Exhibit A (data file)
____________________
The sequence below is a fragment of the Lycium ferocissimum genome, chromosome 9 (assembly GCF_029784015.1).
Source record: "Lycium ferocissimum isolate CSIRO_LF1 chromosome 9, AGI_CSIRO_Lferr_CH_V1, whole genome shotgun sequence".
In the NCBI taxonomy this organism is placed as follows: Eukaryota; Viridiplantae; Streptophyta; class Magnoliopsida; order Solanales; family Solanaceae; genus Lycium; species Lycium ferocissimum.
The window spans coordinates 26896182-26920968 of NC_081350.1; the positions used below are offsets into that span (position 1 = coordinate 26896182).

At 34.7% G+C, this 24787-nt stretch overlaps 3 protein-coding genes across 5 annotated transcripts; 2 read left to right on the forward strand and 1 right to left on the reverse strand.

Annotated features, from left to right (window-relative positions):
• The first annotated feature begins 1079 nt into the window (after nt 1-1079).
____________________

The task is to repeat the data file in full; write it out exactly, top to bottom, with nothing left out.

The sequence below is a fragment of the Lycium ferocissimum genome, chromosome 9 (assembly GCF_029784015.1).
Source record: "Lycium ferocissimum isolate CSIRO_LF1 chromosome 9, AGI_CSIRO_Lferr_CH_V1, whole genome shotgun sequence".
In the NCBI taxonomy this organism is placed as follows: Eukaryota; Viridiplantae; Streptophyta; class Magnoliopsida; order Solanales; family Solanaceae; genus Lycium; species Lycium ferocissimum.
The window spans coordinates 26896182-26920968 of NC_081350.1; the positions used below are offsets into that span (position 1 = coordinate 26896182).

At 34.7% G+C, this 24787-nt stretch overlaps 3 protein-coding genes across 5 annotated transcripts; 2 read left to right on the forward strand and 1 right to left on the reverse strand.

Annotated features, from left to right (window-relative positions):
• The first annotated feature begins 1079 nt into the window (after nt 1-1079).